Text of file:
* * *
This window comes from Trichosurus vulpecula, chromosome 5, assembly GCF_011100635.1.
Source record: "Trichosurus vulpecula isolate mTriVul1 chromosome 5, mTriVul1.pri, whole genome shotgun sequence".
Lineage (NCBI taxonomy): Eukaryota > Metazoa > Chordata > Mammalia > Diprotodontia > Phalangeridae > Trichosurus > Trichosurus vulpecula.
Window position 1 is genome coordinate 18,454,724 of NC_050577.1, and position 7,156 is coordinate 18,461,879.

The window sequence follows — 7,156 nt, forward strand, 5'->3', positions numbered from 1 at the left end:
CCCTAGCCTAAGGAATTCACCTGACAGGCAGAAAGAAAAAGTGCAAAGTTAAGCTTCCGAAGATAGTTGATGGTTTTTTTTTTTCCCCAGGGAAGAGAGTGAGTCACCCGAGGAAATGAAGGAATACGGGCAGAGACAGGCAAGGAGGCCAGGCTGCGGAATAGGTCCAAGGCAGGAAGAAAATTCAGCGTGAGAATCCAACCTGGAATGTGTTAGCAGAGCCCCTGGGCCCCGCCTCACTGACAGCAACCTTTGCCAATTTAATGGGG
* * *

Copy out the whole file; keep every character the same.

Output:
This window comes from Trichosurus vulpecula, chromosome 5, assembly GCF_011100635.1.
Source record: "Trichosurus vulpecula isolate mTriVul1 chromosome 5, mTriVul1.pri, whole genome shotgun sequence".
Lineage (NCBI taxonomy): Eukaryota > Metazoa > Chordata > Mammalia > Diprotodontia > Phalangeridae > Trichosurus > Trichosurus vulpecula.
Window position 1 is genome coordinate 18,454,724 of NC_050577.1, and position 7,156 is coordinate 18,461,879.

The window sequence follows — 7,156 nt, forward strand, 5'->3', positions numbered from 1 at the left end:
CCCTAGCCTAAGGAATTCACCTGACAGGCAGAAAGAAAAAGTGCAAAGTTAAGCTTCCGAAGATAGTTGATGGTTTTTTTTTTTCCCCAGGGAAGAGAGTGAGTCACCCGAGGAAATGAAGGAATACGGGCAGAGACAGGCAAGGAGGCCAGGCTGCGGAATAGGTCCAAGGCAGGAAGAAAATTCAGCGTGAGAATCCAACCTGGAATGTGTTAGCAGAGCCCCTGGGCCCCGCCTCACTGACAGCAACCTTTGCCAATTTAATGGGG